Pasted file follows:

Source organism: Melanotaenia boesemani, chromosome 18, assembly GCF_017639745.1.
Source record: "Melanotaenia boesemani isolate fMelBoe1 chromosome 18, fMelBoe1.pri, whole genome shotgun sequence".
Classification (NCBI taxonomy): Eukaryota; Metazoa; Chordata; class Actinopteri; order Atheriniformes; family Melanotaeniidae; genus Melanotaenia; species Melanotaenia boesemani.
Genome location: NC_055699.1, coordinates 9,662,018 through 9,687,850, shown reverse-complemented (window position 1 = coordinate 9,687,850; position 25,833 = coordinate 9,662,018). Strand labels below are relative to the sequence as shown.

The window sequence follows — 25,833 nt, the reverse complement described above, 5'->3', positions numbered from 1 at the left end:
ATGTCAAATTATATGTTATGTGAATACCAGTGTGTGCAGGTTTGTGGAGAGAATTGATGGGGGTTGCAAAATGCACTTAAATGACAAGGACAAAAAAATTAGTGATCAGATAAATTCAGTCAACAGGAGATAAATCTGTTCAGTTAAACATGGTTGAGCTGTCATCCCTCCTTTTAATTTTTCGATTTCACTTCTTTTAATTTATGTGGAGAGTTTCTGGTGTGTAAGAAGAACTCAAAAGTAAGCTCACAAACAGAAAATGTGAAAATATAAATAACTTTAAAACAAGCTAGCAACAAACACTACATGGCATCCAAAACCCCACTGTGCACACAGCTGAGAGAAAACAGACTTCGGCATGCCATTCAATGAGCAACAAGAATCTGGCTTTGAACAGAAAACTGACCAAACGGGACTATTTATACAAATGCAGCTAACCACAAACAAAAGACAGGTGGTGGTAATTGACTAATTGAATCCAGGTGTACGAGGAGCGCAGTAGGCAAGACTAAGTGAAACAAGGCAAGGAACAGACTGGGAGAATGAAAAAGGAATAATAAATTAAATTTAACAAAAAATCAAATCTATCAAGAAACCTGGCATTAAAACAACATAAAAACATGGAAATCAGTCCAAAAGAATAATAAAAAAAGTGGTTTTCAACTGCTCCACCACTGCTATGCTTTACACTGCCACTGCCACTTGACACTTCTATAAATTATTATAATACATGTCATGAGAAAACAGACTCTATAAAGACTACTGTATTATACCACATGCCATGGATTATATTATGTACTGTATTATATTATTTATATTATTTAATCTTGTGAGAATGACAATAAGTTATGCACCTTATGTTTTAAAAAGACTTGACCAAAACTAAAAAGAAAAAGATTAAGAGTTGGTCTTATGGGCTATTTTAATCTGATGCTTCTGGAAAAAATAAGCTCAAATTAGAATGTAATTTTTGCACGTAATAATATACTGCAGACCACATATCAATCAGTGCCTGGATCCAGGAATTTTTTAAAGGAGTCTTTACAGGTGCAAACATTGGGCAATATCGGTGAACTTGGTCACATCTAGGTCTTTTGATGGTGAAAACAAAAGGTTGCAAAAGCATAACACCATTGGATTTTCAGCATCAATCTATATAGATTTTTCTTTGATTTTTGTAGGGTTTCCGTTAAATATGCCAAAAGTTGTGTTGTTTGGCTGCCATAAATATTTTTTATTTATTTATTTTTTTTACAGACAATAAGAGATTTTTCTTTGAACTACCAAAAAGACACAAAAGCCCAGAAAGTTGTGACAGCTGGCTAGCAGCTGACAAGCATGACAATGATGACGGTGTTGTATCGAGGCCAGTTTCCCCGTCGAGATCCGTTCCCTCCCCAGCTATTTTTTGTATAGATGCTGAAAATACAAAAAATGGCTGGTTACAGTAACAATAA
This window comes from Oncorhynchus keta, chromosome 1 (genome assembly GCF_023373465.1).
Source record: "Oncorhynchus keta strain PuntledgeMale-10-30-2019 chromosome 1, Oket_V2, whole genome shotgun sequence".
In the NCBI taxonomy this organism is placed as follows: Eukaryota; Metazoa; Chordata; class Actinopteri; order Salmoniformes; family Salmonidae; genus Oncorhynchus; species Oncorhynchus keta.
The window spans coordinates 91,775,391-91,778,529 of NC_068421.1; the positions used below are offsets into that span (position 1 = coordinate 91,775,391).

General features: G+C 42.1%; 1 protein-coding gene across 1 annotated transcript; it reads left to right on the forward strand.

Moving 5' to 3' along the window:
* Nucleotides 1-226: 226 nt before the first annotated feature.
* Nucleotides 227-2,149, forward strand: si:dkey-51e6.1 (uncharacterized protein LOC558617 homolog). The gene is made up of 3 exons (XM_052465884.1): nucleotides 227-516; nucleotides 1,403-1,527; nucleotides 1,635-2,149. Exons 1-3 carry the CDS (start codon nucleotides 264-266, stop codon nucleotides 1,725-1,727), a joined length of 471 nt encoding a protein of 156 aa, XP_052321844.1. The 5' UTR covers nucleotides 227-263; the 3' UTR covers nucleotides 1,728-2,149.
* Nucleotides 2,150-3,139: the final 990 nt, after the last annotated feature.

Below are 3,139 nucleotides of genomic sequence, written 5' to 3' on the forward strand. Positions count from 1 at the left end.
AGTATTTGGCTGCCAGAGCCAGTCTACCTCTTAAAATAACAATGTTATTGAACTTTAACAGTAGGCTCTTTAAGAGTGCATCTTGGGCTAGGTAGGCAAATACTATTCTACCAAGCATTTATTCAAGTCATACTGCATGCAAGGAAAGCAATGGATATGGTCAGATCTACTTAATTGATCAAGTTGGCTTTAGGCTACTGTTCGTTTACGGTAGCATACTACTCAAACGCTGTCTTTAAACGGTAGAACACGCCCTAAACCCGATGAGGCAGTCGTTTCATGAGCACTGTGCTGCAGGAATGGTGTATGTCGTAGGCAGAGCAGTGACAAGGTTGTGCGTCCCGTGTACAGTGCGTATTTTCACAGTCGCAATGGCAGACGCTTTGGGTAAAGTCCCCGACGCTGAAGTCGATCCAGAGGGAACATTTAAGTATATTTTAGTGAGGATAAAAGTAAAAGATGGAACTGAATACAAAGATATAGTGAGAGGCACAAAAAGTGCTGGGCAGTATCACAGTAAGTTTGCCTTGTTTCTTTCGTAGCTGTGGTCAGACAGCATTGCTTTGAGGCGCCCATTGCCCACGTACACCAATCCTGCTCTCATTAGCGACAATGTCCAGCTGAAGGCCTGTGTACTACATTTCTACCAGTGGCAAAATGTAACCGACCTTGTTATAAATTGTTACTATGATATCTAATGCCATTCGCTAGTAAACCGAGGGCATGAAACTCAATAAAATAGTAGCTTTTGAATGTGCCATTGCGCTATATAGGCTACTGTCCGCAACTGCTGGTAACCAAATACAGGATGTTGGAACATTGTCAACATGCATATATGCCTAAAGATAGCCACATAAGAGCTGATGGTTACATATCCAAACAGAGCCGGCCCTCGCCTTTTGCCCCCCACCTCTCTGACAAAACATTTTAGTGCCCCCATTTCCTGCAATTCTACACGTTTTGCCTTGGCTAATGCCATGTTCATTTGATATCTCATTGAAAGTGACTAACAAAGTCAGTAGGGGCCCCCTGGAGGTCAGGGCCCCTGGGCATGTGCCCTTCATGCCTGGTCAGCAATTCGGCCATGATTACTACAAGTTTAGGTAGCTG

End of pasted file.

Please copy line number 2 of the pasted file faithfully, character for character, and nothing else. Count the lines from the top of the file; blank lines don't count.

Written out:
Source record: "Melanotaenia boesemani isolate fMelBoe1 chromosome 18, fMelBoe1.pri, whole genome shotgun sequence".